Column: Happy birthday, Pete Wilson. And thanks: You made California what it is

California Gov. Pete Wilson smiles after being handed a feathered duster following a news conference
Then-California Gov. Pete Wilson smiles after being handed a feathered duster following a news conference in Los Angeles, Nov. 9, 1994.
(Bob Galbraith / Associated Press)

Former California Gov. Pete Wilson turns 85 tomorrow, so on behalf of all Californians, I say: gracias. (That’s “Thank you” in Spanish, Pedro.)

Gracias for your 30-plus years of service as a public official — first, as an assemblyman for San Diego, then as the mayor of that city, followed by two terms apiece as our U.S. senator and governor. Your career helped shaped the modern-day Golden State.

Gracias for a career mostly defined by a moderate approach — an important lesson for the Democrats and Republicans of today that too few bother to remember.

Gracias for a mayoral career that saw you protect San Diego’s wetlands and implement affirmative-action hiring practices. “He believes that America’s minorities have been handicapped for years,” one campaign flier read, “by inadequate housing, education and job opportunities, and he has dedicated his efforts to alleviating these problems.” That’s a reality that more Republicans should acknowledge.


Gracias for being so hurt when the Republican Party pulled their 1972 convention from San Diego that you responded with an “America’s Finest City” campaign. You showed second-tier cities across the country that they, too, should be proud of who they are.

Gracias to Proposition 187, Mexican Americans like me realized for the first time that a large part of society still considered us ‘Mexican’ and not American.

Gracias for proving that Republicans can take the lead in addressing America’s prior racial wrongs. As senator, you cosponsored the Civil Liberties Act of 1988, which granted reparations and an official government apology to Japanese Americans interned during World War II.

Gracias for showing us that a Republican governor could understand that raising taxes to help shore up public finances was a wise thing and not treason. In 1991, when California faced a record deficit, you backed tax increases for sales, the wealthy and even snacks.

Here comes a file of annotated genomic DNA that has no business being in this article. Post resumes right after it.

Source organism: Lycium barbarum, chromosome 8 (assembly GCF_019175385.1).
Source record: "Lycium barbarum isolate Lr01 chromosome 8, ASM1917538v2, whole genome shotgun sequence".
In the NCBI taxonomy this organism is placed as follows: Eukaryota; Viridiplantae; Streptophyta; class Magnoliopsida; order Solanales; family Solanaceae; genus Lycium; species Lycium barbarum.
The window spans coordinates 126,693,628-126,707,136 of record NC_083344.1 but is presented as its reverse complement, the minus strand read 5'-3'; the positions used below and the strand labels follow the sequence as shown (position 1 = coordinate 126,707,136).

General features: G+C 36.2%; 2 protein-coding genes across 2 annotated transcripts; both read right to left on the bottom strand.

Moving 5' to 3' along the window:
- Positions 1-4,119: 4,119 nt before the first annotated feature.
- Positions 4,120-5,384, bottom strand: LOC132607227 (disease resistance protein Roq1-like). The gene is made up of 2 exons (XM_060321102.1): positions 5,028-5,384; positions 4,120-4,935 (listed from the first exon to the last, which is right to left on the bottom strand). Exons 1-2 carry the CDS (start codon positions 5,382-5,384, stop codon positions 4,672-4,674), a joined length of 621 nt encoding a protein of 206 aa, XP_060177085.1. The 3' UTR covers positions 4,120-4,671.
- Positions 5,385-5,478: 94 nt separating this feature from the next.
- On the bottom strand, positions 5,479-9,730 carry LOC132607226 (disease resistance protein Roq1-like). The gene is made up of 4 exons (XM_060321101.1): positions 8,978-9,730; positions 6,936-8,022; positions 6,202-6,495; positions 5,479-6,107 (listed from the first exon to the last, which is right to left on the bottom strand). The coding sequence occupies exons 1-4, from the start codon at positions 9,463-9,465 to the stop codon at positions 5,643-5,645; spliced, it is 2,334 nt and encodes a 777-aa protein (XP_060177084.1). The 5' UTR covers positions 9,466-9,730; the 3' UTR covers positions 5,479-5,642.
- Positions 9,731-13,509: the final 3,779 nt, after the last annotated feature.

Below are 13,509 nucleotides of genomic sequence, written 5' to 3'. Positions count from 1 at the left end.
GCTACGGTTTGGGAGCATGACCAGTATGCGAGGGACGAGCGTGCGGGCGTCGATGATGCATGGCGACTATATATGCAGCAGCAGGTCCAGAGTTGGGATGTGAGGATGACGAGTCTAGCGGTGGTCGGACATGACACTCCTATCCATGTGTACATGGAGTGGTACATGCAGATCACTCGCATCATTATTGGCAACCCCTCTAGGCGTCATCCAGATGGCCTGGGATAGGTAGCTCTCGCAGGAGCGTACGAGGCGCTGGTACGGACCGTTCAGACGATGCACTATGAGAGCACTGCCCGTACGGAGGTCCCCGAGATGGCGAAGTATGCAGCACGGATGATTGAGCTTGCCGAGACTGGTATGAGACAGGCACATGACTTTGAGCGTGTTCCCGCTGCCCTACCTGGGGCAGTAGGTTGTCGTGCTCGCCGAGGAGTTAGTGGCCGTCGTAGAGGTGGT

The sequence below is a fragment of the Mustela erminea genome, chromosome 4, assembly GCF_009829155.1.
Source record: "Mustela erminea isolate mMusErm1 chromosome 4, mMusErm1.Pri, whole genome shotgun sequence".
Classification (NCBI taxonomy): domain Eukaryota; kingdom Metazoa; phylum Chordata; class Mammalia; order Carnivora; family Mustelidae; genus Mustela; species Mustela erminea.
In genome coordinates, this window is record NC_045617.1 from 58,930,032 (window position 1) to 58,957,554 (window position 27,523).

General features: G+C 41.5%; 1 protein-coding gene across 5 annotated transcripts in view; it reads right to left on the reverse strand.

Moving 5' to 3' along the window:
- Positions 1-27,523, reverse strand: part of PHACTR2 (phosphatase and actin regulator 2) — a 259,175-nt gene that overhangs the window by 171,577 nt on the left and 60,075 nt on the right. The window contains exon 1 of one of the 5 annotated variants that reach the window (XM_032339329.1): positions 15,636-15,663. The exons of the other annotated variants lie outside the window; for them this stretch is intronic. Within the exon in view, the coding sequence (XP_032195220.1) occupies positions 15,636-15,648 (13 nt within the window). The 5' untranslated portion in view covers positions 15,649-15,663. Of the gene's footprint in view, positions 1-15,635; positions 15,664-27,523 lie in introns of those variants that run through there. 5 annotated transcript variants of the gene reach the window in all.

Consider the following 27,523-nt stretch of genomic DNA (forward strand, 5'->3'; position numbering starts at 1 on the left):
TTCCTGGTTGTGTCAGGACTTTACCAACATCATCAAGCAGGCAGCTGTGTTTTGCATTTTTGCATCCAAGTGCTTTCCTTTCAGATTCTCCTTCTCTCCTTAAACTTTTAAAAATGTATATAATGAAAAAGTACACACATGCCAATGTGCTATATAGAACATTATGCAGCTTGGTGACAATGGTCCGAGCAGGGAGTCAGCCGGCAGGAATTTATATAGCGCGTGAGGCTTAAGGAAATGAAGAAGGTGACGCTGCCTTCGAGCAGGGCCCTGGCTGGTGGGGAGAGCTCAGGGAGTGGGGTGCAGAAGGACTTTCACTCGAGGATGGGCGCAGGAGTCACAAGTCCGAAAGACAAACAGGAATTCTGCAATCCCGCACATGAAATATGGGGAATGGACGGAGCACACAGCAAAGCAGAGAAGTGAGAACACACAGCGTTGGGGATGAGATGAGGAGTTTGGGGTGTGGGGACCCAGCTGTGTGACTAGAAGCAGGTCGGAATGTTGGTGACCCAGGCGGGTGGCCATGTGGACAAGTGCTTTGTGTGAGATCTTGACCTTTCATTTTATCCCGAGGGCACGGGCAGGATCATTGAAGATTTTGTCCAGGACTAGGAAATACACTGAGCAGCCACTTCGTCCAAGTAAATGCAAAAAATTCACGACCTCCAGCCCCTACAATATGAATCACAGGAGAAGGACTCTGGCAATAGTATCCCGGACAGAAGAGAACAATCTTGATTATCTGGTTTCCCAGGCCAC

Gracias, too, for throwing away this record of centrism. (Just bear with me.) You showed future generations of politicians how not to ruin their legacy.

Gracias for helping to deregulate California’s electricity, which led to mass blackouts in the beginning of the 2000s and convinced an entire generation that we shouldn’t leave public utilities to the private market.

Gracias for signing the state’s three-strikes sentencing laws. The increase in prisoners proved that justice isn’t blind but usually racist and always classist, and it planted the first seeds of distrust in law enforcement that have bloomed into a movement across the state today.

Gracias for working so hard to eliminate affirmative action at the University of California and beyond. The program helped to get thousands of minorities into the middle class, where they promptly retreated into the comforts of whiteness. Your 180-degree turn on the issue radicalized college students.

Gracias, most of all, for Proposition 187. You didn’t author the 1994 measure, which declared war on immigrants in the country illegally and the people who helped them. But you jumped on the 187 bandwagon and took the reins as soon as you could to help resurrect your flagging reelection campaign.

Gracias to Proposition 187, Mexican Americans like me realized for the first time that a large part of society still considered us “Mexican” and not “American,” like we always believed ourselves to be. Most of us have identified with the former more than the latter ever since.

Gracias to Proposition 187, MEChA bounced back. The Chicano high school and college group was slowly losing its power as more Mexican Americans began to identify as “Latino” or “Hispanic” and wanted no part with radical politics. Because of 187, MEChA members went on to reinvigorate the labor movement, introduce ethnic studies in high schools, and make Dia de los Muertos a thing.

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Gracias for inspiring Latinos to enter politics like never before. And gracias for making the defense of immigrants their rallying cry. From State Atty. Gen. Xavier Becerra’s zeal, to bringing back driver’s licenses for the undocumented (which you took away) to declaring us a sanctuary state, it’s all a direct response to your cynicism.

Gracias for inspiring two of the most hilarious death-metal songs ever: “Matando Güeros” (“Killing White People”) and “Raza Odiada” (“Hated Race”), both by Brujería. I certainly hope that you take their mock-assassination skit as satire at its finest, instead of a bona fide threat.

Gracias for providing the California Republican Party a cautionary tale.

Gracias for inadvertently posing for an airplane selfie two years ago with film director Alex Rivera. Your befuddled expression reminded Latinos that you’re not a monster but rather just a confused fool.

And gracias for still not getting it. At a recent speech by Assembly Speaker Anthony Rendon to the Southern California Leadership Council, you complained to him that Sacramento “ignores us,” whatever the hell that means. (Who’s “us”?) Speaker Rendon’s grace in responding to your petulance — basically “I’m here now” — was as great an example of Old and New California as Rivera could’ve scripted.

Gracias, Governor Pedro. May I suggest a birthday dinner of crow tacos?

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